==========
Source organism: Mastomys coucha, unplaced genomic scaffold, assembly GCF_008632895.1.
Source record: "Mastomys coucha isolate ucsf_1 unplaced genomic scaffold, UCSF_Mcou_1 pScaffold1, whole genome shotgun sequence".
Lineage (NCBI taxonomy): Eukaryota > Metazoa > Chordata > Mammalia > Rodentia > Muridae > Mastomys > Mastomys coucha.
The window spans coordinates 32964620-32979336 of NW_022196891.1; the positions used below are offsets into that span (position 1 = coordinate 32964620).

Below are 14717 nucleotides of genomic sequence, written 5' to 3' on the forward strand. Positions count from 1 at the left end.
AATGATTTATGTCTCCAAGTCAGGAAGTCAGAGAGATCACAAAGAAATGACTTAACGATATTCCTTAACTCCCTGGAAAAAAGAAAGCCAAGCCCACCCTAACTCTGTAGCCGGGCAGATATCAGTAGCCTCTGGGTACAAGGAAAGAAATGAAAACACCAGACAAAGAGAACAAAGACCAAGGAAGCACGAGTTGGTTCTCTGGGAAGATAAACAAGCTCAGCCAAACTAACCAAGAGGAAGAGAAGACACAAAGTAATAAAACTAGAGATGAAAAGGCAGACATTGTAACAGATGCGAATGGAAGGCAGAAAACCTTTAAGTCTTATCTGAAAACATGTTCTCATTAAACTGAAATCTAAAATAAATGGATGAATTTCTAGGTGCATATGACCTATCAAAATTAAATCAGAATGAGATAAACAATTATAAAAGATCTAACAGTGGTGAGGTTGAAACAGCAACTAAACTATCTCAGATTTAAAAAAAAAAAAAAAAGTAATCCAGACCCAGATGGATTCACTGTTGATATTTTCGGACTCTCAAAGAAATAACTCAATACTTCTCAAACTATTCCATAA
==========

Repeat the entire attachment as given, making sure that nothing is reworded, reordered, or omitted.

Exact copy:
Source organism: Mastomys coucha, unplaced genomic scaffold, assembly GCF_008632895.1.
Source record: "Mastomys coucha isolate ucsf_1 unplaced genomic scaffold, UCSF_Mcou_1 pScaffold1, whole genome shotgun sequence".
Lineage (NCBI taxonomy): Eukaryota > Metazoa > Chordata > Mammalia > Rodentia > Muridae > Mastomys > Mastomys coucha.
The window spans coordinates 32964620-32979336 of NW_022196891.1; the positions used below are offsets into that span (position 1 = coordinate 32964620).

Below are 14717 nucleotides of genomic sequence, written 5' to 3' on the forward strand. Positions count from 1 at the left end.
AATGATTTATGTCTCCAAGTCAGGAAGTCAGAGAGATCACAAAGAAATGACTTAACGATATTCCTTAACTCCCTGGAAAAAAGAAAGCCAAGCCCACCCTAACTCTGTAGCCGGGCAGATATCAGTAGCCTCTGGGTACAAGGAAAGAAATGAAAACACCAGACAAAGAGAACAAAGACCAAGGAAGCACGAGTTGGTTCTCTGGGAAGATAAACAAGCTCAGCCAAACTAACCAAGAGGAAGAGAAGACACAAAGTAATAAAACTAGAGATGAAAAGGCAGACATTGTAACAGATGCGAATGGAAGGCAGAAAACCTTTAAGTCTTATCTGAAAACATGTTCTCATTAAACTGAAATCTAAAATAAATGGATGAATTTCTAGGTGCATATGACCTATCAAAATTAAATCAGAATGAGATAAACAATTATAAAAGATCTAACAGTGGTGAGGTTGAAACAGCAACTAAACTATCTCAGATTTAAAAAAAAAAAAAAAAGTAATCCAGACCCAGATGGATTCACTGTTGATATTTTCGGACTCTCAAAGAAATAACTCAATACTTCTCAAACTATTCCATAA